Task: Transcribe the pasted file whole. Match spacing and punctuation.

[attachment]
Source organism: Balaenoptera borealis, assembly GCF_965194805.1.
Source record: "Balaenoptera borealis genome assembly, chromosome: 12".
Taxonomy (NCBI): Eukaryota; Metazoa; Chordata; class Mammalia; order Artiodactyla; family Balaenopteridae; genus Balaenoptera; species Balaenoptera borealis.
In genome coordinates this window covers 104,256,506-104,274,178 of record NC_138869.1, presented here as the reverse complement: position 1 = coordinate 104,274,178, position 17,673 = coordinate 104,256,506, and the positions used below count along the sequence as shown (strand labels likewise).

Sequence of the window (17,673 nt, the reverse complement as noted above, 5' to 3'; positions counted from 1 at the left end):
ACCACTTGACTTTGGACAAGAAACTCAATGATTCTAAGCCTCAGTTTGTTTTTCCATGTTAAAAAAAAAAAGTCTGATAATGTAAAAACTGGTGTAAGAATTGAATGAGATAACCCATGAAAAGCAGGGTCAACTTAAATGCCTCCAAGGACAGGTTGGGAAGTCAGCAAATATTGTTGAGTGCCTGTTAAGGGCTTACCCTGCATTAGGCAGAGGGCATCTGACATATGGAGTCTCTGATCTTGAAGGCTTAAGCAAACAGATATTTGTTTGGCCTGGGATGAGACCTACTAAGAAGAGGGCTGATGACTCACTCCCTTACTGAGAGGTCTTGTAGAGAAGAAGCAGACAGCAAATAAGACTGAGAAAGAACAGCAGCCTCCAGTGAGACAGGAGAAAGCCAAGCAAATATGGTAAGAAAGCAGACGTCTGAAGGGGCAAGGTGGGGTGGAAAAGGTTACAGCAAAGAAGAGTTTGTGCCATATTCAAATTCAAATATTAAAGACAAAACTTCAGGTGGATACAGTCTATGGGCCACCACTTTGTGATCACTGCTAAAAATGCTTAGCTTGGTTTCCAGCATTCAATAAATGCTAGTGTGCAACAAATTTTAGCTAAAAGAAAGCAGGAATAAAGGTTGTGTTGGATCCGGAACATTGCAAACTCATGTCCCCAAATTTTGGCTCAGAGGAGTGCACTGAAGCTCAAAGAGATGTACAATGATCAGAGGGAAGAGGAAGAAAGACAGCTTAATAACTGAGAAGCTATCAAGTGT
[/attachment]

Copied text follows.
Source organism: Balaenoptera borealis, assembly GCF_965194805.1.
Source record: "Balaenoptera borealis genome assembly, chromosome: 12".
Taxonomy (NCBI): Eukaryota; Metazoa; Chordata; class Mammalia; order Artiodactyla; family Balaenopteridae; genus Balaenoptera; species Balaenoptera borealis.
In genome coordinates this window covers 104,256,506-104,274,178 of record NC_138869.1, presented here as the reverse complement: position 1 = coordinate 104,274,178, position 17,673 = coordinate 104,256,506, and the positions used below count along the sequence as shown (strand labels likewise).

Sequence of the window (17,673 nt, the reverse complement as noted above, 5' to 3'; positions counted from 1 at the left end):
ACCACTTGACTTTGGACAAGAAACTCAATGATTCTAAGCCTCAGTTTGTTTTTCCATGTTAAAAAAAAAAAGTCTGATAATGTAAAAACTGGTGTAAGAATTGAATGAGATAACCCATGAAAAGCAGGGTCAACTTAAATGCCTCCAAGGACAGGTTGGGAAGTCAGCAAATATTGTTGAGTGCCTGTTAAGGGCTTACCCTGCATTAGGCAGAGGGCATCTGACATATGGAGTCTCTGATCTTGAAGGCTTAAGCAAACAGATATTTGTTTGGCCTGGGATGAGACCTACTAAGAAGAGGGCTGATGACTCACTCCCTTACTGAGAGGTCTTGTAGAGAAGAAGCAGACAGCAAATAAGACTGAGAAAGAACAGCAGCCTCCAGTGAGACAGGAGAAAGCCAAGCAAATATGGTAAGAAAGCAGACGTCTGAAGGGGCAAGGTGGGGTGGAAAAGGTTACAGCAAAGAAGAGTTTGTGCCATATTCAAATTCAAATATTAAAGACAAAACTTCAGGTGGATACAGTCTATGGGCCACCACTTTGTGATCACTGCTAAAAATGCTTAGCTTGGTTTCCAGCATTCAATAAATGCTAGTGTGCAACAAATTTTAGCTAAAAGAAAGCAGGAATAAAGGTTGTGTTGGATCCGGAACATTGCAAACTCATGTCCCCAAATTTTGGCTCAGAGGAGTGCACTGAAGCTCAAAGAGATGTACAATGATCAGAGGGAAGAGGAAGAAAGACAGCTTAATAACTGAGAAGCTATCAAGTGT